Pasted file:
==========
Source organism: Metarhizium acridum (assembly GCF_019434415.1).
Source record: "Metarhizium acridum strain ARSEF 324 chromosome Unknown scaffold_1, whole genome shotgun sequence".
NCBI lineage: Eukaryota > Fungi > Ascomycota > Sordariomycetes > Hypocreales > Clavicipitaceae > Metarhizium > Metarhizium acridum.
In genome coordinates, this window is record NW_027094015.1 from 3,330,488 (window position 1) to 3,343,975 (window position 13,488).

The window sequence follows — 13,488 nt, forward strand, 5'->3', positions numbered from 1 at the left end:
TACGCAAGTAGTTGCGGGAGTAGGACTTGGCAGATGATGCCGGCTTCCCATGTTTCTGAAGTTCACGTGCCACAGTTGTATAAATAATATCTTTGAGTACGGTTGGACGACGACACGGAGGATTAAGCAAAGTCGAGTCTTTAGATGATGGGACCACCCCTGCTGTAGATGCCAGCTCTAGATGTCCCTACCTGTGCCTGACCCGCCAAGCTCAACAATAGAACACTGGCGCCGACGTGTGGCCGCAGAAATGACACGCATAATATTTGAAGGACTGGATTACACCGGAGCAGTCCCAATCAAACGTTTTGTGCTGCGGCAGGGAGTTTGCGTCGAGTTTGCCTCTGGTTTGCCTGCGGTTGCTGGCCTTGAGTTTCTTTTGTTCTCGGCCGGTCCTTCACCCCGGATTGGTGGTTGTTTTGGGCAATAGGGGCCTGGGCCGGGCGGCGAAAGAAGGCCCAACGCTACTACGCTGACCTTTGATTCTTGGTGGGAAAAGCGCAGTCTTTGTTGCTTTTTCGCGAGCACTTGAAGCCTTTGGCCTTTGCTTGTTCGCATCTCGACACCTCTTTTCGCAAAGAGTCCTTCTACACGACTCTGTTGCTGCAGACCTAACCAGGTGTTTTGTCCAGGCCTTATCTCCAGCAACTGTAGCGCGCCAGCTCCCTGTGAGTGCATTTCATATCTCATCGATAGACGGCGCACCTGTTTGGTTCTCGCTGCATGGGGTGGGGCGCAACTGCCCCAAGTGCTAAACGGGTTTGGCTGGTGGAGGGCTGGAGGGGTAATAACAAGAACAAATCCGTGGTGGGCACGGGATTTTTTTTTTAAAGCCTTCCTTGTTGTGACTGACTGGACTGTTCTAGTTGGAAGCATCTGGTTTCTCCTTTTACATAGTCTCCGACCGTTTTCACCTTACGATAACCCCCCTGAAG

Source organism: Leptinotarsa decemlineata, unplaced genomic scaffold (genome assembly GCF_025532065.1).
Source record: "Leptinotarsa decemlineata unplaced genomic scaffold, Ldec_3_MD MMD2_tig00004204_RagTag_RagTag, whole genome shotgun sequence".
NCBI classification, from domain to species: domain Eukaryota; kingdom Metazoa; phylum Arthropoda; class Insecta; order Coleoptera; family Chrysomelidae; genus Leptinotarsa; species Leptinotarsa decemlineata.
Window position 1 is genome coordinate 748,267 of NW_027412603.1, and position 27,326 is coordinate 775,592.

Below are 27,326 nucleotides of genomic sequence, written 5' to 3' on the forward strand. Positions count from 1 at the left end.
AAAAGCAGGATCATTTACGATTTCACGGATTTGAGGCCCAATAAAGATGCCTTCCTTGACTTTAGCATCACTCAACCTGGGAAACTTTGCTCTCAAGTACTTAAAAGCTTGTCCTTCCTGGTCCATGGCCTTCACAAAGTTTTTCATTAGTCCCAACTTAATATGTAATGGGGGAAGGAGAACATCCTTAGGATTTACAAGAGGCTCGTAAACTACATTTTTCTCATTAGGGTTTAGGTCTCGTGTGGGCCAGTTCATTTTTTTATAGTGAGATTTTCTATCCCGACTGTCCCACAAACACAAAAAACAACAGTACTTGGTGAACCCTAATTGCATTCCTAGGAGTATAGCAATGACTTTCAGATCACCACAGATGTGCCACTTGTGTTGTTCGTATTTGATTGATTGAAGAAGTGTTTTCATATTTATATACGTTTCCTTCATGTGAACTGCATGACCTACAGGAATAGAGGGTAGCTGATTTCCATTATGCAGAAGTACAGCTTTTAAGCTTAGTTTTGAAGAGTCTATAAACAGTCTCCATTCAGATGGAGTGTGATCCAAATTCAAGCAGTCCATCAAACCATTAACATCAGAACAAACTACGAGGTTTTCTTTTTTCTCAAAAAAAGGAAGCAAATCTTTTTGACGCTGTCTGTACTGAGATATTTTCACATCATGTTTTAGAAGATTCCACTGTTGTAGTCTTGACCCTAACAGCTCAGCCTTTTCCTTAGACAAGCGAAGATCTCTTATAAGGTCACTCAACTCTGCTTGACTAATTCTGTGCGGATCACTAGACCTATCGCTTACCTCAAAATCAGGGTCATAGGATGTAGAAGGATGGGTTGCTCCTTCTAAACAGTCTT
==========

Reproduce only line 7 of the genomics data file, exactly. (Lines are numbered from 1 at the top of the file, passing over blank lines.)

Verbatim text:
Source organism: Leptinotarsa decemlineata, unplaced genomic scaffold (genome assembly GCF_025532065.1).